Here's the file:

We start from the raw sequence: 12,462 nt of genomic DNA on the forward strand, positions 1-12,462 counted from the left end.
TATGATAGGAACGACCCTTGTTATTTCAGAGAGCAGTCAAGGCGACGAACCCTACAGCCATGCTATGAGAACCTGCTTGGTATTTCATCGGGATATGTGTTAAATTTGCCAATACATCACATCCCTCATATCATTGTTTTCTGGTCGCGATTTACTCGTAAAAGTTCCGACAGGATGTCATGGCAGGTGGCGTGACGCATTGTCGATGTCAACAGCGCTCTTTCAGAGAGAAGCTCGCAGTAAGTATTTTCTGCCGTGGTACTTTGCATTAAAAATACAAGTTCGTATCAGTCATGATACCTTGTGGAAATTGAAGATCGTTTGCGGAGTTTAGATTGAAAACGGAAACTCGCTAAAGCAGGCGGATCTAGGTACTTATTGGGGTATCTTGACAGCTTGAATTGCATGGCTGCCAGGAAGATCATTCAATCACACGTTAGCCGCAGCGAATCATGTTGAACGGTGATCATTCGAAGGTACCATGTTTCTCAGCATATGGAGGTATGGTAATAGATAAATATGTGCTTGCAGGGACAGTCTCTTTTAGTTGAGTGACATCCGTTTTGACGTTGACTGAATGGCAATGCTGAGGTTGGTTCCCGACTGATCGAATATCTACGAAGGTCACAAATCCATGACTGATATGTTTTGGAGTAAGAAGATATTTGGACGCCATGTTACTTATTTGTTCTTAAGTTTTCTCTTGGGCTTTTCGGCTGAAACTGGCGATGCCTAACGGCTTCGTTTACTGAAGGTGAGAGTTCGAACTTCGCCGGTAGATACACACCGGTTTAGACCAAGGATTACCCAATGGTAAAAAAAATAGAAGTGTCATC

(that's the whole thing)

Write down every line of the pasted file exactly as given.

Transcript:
We start from the raw sequence: 12,462 nt of genomic DNA on the forward strand, positions 1-12,462 counted from the left end.
TATGATAGGAACGACCCTTGTTATTTCAGAGAGCAGTCAAGGCGACGAACCCTACAGCCATGCTATGAGAACCTGCTTGGTATTTCATCGGGATATGTGTTAAATTTGCCAATACATCACATCCCTCATATCATTGTTTTCTGGTCGCGATTTACTCGTAAAAGTTCCGACAGGATGTCATGGCAGGTGGCGTGACGCATTGTCGATGTCAACAGCGCTCTTTCAGAGAGAAGCTCGCAGTAAGTATTTTCTGCCGTGGTACTTTGCATTAAAAATACAAGTTCGTATCAGTCATGATACCTTGTGGAAATTGAAGATCGTTTGCGGAGTTTAGATTGAAAACGGAAACTCGCTAAAGCAGGCGGATCTAGGTACTTATTGGGGTATCTTGACAGCTTGAATTGCATGGCTGCCAGGAAGATCATTCAATCACACGTTAGCCGCAGCGAATCATGTTGAACGGTGATCATTCGAAGGTACCATGTTTCTCAGCATATGGAGGTATGGTAATAGATAAATATGTGCTTGCAGGGACAGTCTCTTTTAGTTGAGTGACATCCGTTTTGACGTTGACTGAATGGCAATGCTGAGGTTGGTTCCCGACTGATCGAATATCTACGAAGGTCACAAATCCATGACTGATATGTTTTGGAGTAAGAAGATATTTGGACGCCATGTTACTTATTTGTTCTTAAGTTTTCTCTTGGGCTTTTCGGCTGAAACTGGCGATGCCTAACGGCTTCGTTTACTGAAGGTGAGAGTTCGAACTTCGCCGGTAGATACACACCGGTTTAGACCAAGGATTACCCAATGGTAAAAAAAATAGAAGTGTCATC